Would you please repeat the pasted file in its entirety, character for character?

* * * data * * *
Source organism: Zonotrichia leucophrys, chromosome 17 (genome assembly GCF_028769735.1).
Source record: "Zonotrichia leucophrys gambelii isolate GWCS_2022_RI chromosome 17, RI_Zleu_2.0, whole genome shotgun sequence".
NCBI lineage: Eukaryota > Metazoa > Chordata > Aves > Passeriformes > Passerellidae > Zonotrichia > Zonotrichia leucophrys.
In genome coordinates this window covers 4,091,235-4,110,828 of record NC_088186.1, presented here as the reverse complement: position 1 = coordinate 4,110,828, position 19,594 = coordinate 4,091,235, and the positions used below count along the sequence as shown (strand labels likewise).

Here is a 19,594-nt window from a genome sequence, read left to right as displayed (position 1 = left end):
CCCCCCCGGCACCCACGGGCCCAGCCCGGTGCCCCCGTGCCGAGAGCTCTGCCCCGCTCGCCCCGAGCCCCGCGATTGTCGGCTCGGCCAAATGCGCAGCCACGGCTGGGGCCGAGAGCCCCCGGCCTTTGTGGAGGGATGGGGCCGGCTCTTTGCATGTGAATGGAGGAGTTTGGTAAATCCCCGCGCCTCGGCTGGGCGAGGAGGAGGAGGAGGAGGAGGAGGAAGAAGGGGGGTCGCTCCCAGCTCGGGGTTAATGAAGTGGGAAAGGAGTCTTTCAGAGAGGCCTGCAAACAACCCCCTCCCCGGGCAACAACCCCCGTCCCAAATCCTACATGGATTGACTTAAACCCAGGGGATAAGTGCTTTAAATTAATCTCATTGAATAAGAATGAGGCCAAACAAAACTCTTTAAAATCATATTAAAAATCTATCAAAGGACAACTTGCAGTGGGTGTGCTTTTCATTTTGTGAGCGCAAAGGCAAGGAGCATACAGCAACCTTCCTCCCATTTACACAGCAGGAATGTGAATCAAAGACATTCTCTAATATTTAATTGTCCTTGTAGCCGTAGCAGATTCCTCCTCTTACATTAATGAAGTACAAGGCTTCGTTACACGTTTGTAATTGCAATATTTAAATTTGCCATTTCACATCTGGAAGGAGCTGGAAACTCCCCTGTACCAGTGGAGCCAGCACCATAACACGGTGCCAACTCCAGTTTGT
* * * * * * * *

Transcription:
Source organism: Zonotrichia leucophrys, chromosome 17 (genome assembly GCF_028769735.1).
Source record: "Zonotrichia leucophrys gambelii isolate GWCS_2022_RI chromosome 17, RI_Zleu_2.0, whole genome shotgun sequence".
NCBI lineage: Eukaryota > Metazoa > Chordata > Aves > Passeriformes > Passerellidae > Zonotrichia > Zonotrichia leucophrys.
In genome coordinates this window covers 4,091,235-4,110,828 of record NC_088186.1, presented here as the reverse complement: position 1 = coordinate 4,110,828, position 19,594 = coordinate 4,091,235, and the positions used below count along the sequence as shown (strand labels likewise).

Here is a 19,594-nt window from a genome sequence, read left to right as displayed (position 1 = left end):
CCCCCCCGGCACCCACGGGCCCAGCCCGGTGCCCCCGTGCCGAGAGCTCTGCCCCGCTCGCCCCGAGCCCCGCGATTGTCGGCTCGGCCAAATGCGCAGCCACGGCTGGGGCCGAGAGCCCCCGGCCTTTGTGGAGGGATGGGGCCGGCTCTTTGCATGTGAATGGAGGAGTTTGGTAAATCCCCGCGCCTCGGCTGGGCGAGGAGGAGGAGGAGGAGGAGGAGGAAGAAGGGGGGTCGCTCCCAGCTCGGGGTTAATGAAGTGGGAAAGGAGTCTTTCAGAGAGGCCTGCAAACAACCCCCTCCCCGGGCAACAACCCCCGTCCCAAATCCTACATGGATTGACTTAAACCCAGGGGATAAGTGCTTTAAATTAATCTCATTGAATAAGAATGAGGCCAAACAAAACTCTTTAAAATCATATTAAAAATCTATCAAAGGACAACTTGCAGTGGGTGTGCTTTTCATTTTGTGAGCGCAAAGGCAAGGAGCATACAGCAACCTTCCTCCCATTTACACAGCAGGAATGTGAATCAAAGACATTCTCTAATATTTAATTGTCCTTGTAGCCGTAGCAGATTCCTCCTCTTACATTAATGAAGTACAAGGCTTCGTTACACGTTTGTAATTGCAATATTTAAATTTGCCATTTCACATCTGGAAGGAGCTGGAAACTCCCCTGTACCAGTGGAGCCAGCACCATAACACGGTGCCAACTCCAGTTTGT